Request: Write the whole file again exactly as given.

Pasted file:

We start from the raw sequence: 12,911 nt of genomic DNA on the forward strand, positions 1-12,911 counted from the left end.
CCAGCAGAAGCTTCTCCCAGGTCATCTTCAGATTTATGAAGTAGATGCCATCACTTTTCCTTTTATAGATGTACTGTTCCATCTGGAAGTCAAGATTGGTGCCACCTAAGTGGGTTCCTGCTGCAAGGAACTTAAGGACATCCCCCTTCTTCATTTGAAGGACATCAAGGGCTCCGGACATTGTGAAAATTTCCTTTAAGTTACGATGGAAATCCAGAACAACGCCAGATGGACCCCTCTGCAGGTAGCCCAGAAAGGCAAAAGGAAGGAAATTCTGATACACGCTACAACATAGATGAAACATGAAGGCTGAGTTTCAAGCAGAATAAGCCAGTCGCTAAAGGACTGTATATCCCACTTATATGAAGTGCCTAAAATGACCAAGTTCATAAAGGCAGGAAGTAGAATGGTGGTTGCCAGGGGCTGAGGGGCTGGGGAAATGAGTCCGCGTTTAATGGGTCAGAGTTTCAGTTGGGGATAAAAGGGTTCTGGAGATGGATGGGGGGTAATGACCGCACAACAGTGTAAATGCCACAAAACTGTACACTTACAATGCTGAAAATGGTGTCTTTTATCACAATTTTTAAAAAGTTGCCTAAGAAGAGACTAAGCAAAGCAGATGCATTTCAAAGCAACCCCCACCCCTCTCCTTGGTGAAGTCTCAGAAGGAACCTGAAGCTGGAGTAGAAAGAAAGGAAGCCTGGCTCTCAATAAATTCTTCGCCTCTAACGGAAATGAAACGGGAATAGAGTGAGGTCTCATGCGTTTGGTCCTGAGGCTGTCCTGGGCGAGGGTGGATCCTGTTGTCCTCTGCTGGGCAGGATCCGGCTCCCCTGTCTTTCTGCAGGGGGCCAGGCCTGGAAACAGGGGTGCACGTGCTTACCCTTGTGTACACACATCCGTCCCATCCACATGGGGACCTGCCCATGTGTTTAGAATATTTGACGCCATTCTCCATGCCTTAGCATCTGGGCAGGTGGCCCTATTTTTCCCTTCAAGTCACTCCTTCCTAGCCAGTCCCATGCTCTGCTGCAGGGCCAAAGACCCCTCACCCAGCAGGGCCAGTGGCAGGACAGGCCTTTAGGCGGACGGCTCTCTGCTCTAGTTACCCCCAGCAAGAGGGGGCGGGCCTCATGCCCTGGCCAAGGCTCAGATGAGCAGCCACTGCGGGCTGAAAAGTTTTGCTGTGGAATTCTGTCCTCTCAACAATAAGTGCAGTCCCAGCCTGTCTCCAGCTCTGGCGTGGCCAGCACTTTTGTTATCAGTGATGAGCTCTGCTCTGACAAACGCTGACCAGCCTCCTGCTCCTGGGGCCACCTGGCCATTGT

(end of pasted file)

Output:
We start from the raw sequence: 12,911 nt of genomic DNA on the forward strand, positions 1-12,911 counted from the left end.
CCAGCAGAAGCTTCTCCCAGGTCATCTTCAGATTTATGAAGTAGATGCCATCACTTTTCCTTTTATAGATGTACTGTTCCATCTGGAAGTCAAGATTGGTGCCACCTAAGTGGGTTCCTGCTGCAAGGAACTTAAGGACATCCCCCTTCTTCATTTGAAGGACATCAAGGGCTCCGGACATTGTGAAAATTTCCTTTAAGTTACGATGGAAATCCAGAACAACGCCAGATGGACCCCTCTGCAGGTAGCCCAGAAAGGCAAAAGGAAGGAAATTCTGATACACGCTACAACATAGATGAAACATGAAGGCTGAGTTTCAAGCAGAATAAGCCAGTCGCTAAAGGACTGTATATCCCACTTATATGAAGTGCCTAAAATGACCAAGTTCATAAAGGCAGGAAGTAGAATGGTGGTTGCCAGGGGCTGAGGGGCTGGGGAAATGAGTCCGCGTTTAATGGGTCAGAGTTTCAGTTGGGGATAAAAGGGTTCTGGAGATGGATGGGGGGTAATGACCGCACAACAGTGTAAATGCCACAAAACTGTACACTTACAATGCTGAAAATGGTGTCTTTTATCACAATTTTTAAAAAGTTGCCTAAGAAGAGACTAAGCAAAGCAGATGCATTTCAAAGCAACCCCCACCCCTCTCCTTGGTGAAGTCTCAGAAGGAACCTGAAGCTGGAGTAGAAAGAAAGGAAGCCTGGCTCTCAATAAATTCTTCGCCTCTAACGGAAATGAAACGGGAATAGAGTGAGGTCTCATGCGTTTGGTCCTGAGGCTGTCCTGGGCGAGGGTGGATCCTGTTGTCCTCTGCTGGGCAGGATCCGGCTCCCCTGTCTTTCTGCAGGGGGCCAGGCCTGGAAACAGGGGTGCACGTGCTTACCCTTGTGTACACACATCCGTCCCATCCACATGGGGACCTGCCCATGTGTTTAGAATATTTGACGCCATTCTCCATGCCTTAGCATCTGGGCAGGTGGCCCTATTTTTCCCTTCAAGTCACTCCTTCCTAGCCAGTCCCATGCTCTGCTGCAGGGCCAAAGACCCCTCACCCAGCAGGGCCAGTGGCAGGACAGGCCTTTAGGCGGACGGCTCTCTGCTCTAGTTACCCCCAGCAAGAGGGGGCGGGCCTCATGCCCTGGCCAAGGCTCAGATGAGCAGCCACTGCGGGCTGAAAAGTTTTGCTGTGGAATTCTGTCCTCTCAACAATAAGTGCAGTCCCAGCCTGTCTCCAGCTCTGGCGTGGCCAGCACTTTTGTTATCAGTGATGAGCTCTGCTCTGACAAACGCTGACCAGCCTCCTGCTCCTGGGGCCACCTGGCCATTGT